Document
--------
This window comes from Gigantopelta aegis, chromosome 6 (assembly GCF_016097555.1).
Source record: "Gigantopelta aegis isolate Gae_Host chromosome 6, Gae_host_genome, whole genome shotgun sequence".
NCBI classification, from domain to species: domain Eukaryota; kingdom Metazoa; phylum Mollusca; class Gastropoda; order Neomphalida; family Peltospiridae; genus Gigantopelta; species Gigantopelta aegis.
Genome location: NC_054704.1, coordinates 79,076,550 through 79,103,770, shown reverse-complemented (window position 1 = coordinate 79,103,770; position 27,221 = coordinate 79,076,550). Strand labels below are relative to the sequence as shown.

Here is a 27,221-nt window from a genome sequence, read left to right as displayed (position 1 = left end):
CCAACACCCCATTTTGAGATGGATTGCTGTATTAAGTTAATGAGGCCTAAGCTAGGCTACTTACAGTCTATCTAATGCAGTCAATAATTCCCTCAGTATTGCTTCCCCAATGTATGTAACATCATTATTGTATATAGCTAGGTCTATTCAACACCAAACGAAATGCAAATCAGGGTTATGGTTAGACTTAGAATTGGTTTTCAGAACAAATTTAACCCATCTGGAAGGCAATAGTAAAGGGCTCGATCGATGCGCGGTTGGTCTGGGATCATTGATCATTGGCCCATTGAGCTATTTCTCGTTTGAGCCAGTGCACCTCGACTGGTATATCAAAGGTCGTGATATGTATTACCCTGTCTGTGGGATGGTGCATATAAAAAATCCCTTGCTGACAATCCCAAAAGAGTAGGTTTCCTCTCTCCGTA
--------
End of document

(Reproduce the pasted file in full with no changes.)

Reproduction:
This window comes from Gigantopelta aegis, chromosome 6 (assembly GCF_016097555.1).
Source record: "Gigantopelta aegis isolate Gae_Host chromosome 6, Gae_host_genome, whole genome shotgun sequence".
NCBI classification, from domain to species: domain Eukaryota; kingdom Metazoa; phylum Mollusca; class Gastropoda; order Neomphalida; family Peltospiridae; genus Gigantopelta; species Gigantopelta aegis.
Genome location: NC_054704.1, coordinates 79,076,550 through 79,103,770, shown reverse-complemented (window position 1 = coordinate 79,103,770; position 27,221 = coordinate 79,076,550). Strand labels below are relative to the sequence as shown.

Here is a 27,221-nt window from a genome sequence, read left to right as displayed (position 1 = left end):
CCAACACCCCATTTTGAGATGGATTGCTGTATTAAGTTAATGAGGCCTAAGCTAGGCTACTTACAGTCTATCTAATGCAGTCAATAATTCCCTCAGTATTGCTTCCCCAATGTATGTAACATCATTATTGTATATAGCTAGGTCTATTCAACACCAAACGAAATGCAAATCAGGGTTATGGTTAGACTTAGAATTGGTTTTCAGAACAAATTTAACCCATCTGGAAGGCAATAGTAAAGGGCTCGATCGATGCGCGGTTGGTCTGGGATCATTGATCATTGGCCCATTGAGCTATTTCTCGTTTGAGCCAGTGCACCTCGACTGGTATATCAAAGGTCGTGATATGTATTACCCTGTCTGTGGGATGGTGCATATAAAAAATCCCTTGCTGACAATCCCAAAAGAGTAGGTTTCCTCTCTCCGTA